Don’t Beat Around The Bush: Songs That Hit The Spot - The Reformed Whores Review

Chad White
Loves: Good music comedy
Likes: A different approach to comedy, Country music
Dislikes: That slow country styled music
Hates: Cowboy boots

It’s a barn burner jamboree on WBEB

Comedy and music have gone hand in hand since as far back as whenever. There’s no real time table as to when someone decided “Hey, these two things work so well together.” Garfunkel & Oates, The Lonely Island, Flight of the Conchords, and countless others have tackled the topic of comedy based bands to much success. To even get into the space at this point, a group has to have incredible production values, catchy tunes and, most importantly, funny lyrics. The Reformed Whores have just that. This duo of charming ladies -- Katie Frame and Marie Cecile Anderson – take the main stage in their latest album Don’t Beat Around The Bush: Songs That Hit The Spot with a gaggle of songs that are sure to entice both comedy fans and music fans alike.

Rock, rap and even folk are genres that have been taken on but country is almost entirely new to the comedy music scene. Sure, it’s been, given a song or two but never a full-fledged album. The Reformed Whores have taken it upon themselves to work within the genre. Let’s get this straight right now: this album by the duo named Reformed Whore is almost entirely sexual. They cover topics like a bear used for masturbation, the woman’s “Hoo Ha,” oral stimulation and others. Their album has a few other characteristics that separate it from others. For one, it has an arc of sorts. The ladies are being interviewed on a fake radio show run by the giddy and uppy Thurston Dallas. With appropriate introductions to almost every song via questions or comments from one of the three, the audience is led into a part of the album that screams hard work. These sections are characterized by the regular capitalization and short interruptions from the interview. The songs, which are easy to find via their all caps design, are crisp and the content is focused. The moans for love in “Whorny” are easily identifiable from the groans from Connie’s gossip of venereal disease in “Connie Said.” Music is accompanied by all kinds of instruments including ukuleles, accordions, and acoustic guitars. It’s a mix mash of the genre that sounds like it should be spread over two albums.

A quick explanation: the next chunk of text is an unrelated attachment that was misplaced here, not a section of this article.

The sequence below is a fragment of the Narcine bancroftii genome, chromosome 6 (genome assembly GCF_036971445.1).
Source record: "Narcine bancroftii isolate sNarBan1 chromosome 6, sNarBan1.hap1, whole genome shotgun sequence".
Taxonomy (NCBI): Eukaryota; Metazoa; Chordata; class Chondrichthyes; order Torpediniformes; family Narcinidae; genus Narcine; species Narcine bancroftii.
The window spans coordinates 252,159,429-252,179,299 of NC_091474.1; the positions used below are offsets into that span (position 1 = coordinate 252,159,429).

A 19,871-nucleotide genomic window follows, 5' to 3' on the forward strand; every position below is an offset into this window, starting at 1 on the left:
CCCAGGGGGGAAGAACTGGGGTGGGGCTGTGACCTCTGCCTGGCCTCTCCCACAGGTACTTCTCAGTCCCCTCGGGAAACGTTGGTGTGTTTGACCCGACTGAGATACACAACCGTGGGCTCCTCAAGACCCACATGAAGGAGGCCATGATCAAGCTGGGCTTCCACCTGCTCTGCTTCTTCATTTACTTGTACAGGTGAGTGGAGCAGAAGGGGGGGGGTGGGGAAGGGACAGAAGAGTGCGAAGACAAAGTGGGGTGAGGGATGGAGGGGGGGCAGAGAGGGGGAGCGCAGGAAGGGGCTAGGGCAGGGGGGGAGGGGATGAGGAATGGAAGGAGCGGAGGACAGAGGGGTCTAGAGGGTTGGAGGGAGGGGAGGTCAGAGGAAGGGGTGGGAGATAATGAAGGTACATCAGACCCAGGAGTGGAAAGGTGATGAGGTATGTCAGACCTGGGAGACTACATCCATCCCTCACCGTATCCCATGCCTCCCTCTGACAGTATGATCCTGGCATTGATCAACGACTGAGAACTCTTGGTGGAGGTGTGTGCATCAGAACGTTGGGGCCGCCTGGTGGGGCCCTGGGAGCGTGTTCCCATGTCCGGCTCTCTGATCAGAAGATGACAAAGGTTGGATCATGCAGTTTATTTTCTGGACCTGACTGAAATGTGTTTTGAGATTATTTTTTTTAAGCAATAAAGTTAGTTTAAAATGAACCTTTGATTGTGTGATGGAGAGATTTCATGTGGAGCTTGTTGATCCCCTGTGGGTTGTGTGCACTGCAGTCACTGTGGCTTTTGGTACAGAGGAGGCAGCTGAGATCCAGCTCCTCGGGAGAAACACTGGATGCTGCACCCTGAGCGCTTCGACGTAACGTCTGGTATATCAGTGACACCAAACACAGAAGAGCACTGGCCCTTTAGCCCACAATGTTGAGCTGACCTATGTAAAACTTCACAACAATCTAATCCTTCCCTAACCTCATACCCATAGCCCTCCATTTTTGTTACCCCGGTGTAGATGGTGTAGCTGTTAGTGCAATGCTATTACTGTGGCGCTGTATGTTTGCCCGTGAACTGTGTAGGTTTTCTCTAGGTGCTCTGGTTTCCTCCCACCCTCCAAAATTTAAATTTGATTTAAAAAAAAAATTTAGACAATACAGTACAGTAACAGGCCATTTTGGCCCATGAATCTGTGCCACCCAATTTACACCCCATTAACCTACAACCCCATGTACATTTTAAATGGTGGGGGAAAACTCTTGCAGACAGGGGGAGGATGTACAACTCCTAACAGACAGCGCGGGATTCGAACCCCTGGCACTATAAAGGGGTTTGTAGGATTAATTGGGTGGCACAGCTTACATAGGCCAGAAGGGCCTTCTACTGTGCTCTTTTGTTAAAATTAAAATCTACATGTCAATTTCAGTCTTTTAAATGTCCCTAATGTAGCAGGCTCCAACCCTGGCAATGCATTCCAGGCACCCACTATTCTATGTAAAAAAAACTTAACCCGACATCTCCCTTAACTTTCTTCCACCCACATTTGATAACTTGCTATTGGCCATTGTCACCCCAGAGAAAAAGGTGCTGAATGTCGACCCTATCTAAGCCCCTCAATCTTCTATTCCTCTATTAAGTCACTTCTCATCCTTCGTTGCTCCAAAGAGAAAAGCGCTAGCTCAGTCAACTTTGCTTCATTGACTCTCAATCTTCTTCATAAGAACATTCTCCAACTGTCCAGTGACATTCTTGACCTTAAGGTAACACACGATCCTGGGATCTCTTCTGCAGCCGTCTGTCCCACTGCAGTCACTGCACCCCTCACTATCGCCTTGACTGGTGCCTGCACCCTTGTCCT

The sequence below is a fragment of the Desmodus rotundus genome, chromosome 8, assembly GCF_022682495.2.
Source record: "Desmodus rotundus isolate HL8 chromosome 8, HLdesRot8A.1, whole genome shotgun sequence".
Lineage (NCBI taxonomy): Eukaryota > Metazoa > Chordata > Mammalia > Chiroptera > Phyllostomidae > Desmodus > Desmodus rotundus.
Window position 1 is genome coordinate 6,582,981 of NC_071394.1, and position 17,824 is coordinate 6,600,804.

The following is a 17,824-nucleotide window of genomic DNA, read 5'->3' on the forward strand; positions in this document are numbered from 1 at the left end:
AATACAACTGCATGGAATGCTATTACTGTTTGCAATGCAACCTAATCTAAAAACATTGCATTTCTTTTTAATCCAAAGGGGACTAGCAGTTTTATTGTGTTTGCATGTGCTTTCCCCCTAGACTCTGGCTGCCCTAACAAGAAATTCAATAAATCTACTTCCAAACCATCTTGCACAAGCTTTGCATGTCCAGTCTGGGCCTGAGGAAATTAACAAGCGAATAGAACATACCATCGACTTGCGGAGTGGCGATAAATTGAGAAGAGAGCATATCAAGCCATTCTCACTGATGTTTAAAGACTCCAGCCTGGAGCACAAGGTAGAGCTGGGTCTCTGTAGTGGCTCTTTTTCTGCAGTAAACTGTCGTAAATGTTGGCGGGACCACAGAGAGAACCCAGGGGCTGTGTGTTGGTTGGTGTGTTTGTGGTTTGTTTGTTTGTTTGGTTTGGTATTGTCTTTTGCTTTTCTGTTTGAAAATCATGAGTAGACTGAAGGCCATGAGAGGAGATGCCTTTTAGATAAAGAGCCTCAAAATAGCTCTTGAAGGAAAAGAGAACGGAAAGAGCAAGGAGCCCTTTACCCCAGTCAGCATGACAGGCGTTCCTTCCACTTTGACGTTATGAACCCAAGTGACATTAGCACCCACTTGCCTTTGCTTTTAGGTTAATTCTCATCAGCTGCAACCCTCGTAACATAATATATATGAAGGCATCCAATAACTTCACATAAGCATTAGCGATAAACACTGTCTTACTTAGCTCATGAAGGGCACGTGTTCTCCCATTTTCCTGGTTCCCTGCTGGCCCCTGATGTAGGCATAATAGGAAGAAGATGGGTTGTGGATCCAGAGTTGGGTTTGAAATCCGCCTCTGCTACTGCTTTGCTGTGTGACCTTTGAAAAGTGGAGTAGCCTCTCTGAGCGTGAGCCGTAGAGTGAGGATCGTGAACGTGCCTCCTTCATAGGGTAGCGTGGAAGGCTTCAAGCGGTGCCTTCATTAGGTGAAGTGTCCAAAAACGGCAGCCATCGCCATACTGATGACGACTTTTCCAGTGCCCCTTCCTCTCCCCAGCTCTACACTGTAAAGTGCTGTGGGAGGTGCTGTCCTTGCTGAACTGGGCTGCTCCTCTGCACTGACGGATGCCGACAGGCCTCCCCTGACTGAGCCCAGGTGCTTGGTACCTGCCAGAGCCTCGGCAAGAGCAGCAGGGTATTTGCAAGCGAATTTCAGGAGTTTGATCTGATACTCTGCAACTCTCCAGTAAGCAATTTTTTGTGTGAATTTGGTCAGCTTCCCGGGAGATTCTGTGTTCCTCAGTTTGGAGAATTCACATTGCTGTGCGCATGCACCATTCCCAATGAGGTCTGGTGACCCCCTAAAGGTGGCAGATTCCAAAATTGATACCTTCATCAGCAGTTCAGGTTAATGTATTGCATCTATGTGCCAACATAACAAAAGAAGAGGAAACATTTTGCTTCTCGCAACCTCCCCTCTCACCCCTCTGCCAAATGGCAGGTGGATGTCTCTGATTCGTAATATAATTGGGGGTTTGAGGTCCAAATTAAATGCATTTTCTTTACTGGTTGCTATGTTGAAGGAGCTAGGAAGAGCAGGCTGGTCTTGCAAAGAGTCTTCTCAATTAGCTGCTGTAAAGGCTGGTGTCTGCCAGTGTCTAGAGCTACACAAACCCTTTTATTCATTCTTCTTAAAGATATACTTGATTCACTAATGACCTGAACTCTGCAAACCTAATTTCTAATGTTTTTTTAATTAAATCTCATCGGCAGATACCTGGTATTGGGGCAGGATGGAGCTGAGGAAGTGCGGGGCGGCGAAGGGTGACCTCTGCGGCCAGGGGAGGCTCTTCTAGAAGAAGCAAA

But all of it works because the two are able to commit to the music. Frame and Anderson sound great – due in part to the great and famous in the genre backing band and where they recorded. Lines are missed because you’re too busy laughing at the ones preceding them. But, if anything, perhaps the interview segments are too sparse. The music is the star here and, while we’re here for the band, perhaps the Thurston Dallas segments could’ve been more fleshed out.

Should you listen to Don’t Beat Around the Bush: Songs that Hit the Spot?

It’s a well-produced album with a dedicated set of singers. It’s also nice to see something other than rap or folk music in the spotlight. Each variation of country, from the fast and hoppy to the slow and crooning, can be heard in the album. Give it a listen if not just to experience something new.